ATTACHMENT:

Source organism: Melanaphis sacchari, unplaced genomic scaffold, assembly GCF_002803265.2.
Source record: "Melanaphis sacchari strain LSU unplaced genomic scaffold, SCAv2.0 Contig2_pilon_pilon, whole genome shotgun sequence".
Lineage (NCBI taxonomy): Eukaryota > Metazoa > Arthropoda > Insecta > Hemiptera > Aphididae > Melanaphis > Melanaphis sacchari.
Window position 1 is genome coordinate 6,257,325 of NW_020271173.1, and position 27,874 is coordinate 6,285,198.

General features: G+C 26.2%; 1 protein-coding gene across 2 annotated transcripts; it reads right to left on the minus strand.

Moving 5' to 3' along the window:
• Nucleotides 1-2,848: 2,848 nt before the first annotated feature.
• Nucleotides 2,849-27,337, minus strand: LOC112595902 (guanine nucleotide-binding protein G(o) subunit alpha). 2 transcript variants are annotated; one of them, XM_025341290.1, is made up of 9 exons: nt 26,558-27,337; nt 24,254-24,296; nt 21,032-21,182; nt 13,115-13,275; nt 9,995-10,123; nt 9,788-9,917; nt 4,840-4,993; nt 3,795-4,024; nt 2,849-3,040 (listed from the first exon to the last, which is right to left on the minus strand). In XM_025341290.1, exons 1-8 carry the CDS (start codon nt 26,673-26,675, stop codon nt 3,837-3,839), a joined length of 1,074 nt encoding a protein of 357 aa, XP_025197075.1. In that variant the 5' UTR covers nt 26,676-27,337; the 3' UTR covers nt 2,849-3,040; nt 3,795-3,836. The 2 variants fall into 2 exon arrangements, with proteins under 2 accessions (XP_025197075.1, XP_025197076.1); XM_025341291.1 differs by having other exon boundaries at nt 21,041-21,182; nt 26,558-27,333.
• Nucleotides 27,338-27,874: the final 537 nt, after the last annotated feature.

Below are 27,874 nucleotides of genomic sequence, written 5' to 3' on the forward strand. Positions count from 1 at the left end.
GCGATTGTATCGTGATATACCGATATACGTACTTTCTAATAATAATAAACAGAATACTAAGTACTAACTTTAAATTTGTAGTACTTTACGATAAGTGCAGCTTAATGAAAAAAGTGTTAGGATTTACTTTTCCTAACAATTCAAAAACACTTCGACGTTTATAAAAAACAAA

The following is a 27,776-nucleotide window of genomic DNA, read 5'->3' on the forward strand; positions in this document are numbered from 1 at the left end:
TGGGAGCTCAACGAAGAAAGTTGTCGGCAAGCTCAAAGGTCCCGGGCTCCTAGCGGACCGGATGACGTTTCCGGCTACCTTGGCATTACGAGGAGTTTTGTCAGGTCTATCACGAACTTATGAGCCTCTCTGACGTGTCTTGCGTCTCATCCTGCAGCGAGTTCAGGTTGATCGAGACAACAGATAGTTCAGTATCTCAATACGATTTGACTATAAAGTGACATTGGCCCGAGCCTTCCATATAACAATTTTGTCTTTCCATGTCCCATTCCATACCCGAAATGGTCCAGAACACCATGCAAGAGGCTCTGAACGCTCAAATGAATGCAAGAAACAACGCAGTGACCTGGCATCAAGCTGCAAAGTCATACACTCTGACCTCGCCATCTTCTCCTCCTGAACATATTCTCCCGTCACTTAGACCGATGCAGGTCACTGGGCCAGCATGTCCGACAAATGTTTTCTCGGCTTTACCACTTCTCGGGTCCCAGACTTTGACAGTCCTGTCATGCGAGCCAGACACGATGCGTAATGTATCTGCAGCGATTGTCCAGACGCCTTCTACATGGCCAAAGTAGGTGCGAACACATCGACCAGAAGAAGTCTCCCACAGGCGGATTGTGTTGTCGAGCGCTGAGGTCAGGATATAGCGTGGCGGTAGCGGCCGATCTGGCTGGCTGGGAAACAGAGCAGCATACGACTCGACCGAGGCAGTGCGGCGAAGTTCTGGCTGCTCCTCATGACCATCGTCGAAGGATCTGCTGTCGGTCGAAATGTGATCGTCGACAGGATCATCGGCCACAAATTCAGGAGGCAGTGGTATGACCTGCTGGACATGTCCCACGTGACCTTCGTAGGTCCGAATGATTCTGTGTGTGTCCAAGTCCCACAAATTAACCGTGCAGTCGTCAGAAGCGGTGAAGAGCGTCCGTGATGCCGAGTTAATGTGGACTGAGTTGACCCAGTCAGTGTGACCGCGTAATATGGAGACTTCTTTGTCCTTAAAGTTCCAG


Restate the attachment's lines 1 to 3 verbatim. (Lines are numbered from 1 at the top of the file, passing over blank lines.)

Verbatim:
Source organism: Melanaphis sacchari, unplaced genomic scaffold, assembly GCF_002803265.2.
Source record: "Melanaphis sacchari strain LSU unplaced genomic scaffold, SCAv2.0 Contig2_pilon_pilon, whole genome shotgun sequence".
Lineage (NCBI taxonomy): Eukaryota > Metazoa > Arthropoda > Insecta > Hemiptera > Aphididae > Melanaphis > Melanaphis sacchari.